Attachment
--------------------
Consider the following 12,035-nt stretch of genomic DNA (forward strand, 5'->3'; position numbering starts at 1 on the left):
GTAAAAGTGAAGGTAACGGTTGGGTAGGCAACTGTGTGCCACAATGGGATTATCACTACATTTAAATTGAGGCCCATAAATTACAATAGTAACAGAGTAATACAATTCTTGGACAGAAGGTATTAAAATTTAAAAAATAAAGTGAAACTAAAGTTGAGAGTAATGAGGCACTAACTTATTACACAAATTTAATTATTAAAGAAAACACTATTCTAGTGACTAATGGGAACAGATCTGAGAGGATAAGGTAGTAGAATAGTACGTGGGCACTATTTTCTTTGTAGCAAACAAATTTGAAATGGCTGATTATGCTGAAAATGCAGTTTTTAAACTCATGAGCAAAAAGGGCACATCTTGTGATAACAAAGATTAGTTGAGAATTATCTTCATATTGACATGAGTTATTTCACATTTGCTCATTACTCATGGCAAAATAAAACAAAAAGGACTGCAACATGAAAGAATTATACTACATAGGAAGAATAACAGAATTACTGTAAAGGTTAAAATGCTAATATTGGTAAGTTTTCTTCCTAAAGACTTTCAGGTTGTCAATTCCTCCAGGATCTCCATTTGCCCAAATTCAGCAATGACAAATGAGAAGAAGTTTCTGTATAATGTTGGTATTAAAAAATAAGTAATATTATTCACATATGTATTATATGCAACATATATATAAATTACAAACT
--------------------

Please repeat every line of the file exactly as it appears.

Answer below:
Consider the following 12,035-nt stretch of genomic DNA (forward strand, 5'->3'; position numbering starts at 1 on the left):
GTAAAAGTGAAGGTAACGGTTGGGTAGGCAACTGTGTGCCACAATGGGATTATCACTACATTTAAATTGAGGCCCATAAATTACAATAGTAACAGAGTAATACAATTCTTGGACAGAAGGTATTAAAATTTAAAAAATAAAGTGAAACTAAAGTTGAGAGTAATGAGGCACTAACTTATTACACAAATTTAATTATTAAAGAAAACACTATTCTAGTGACTAATGGGAACAGATCTGAGAGGATAAGGTAGTAGAATAGTACGTGGGCACTATTTTCTTTGTAGCAAACAAATTTGAAATGGCTGATTATGCTGAAAATGCAGTTTTTAAACTCATGAGCAAAAAGGGCACATCTTGTGATAACAAAGATTAGTTGAGAATTATCTTCATATTGACATGAGTTATTTCACATTTGCTCATTACTCATGGCAAAATAAAACAAAAAGGACTGCAACATGAAAGAATTATACTACATAGGAAGAATAACAGAATTACTGTAAAGGTTAAAATGCTAATATTGGTAAGTTTTCTTCCTAAAGACTTTCAGGTTGTCAATTCCTCCAGGATCTCCATTTGCCCAAATTCAGCAATGACAAATGAGAAGAAGTTTCTGTATAATGTTGGTATTAAAAAATAAGTAATATTATTCACATATGTATTATATGCAACATATATATAAATTACAAACT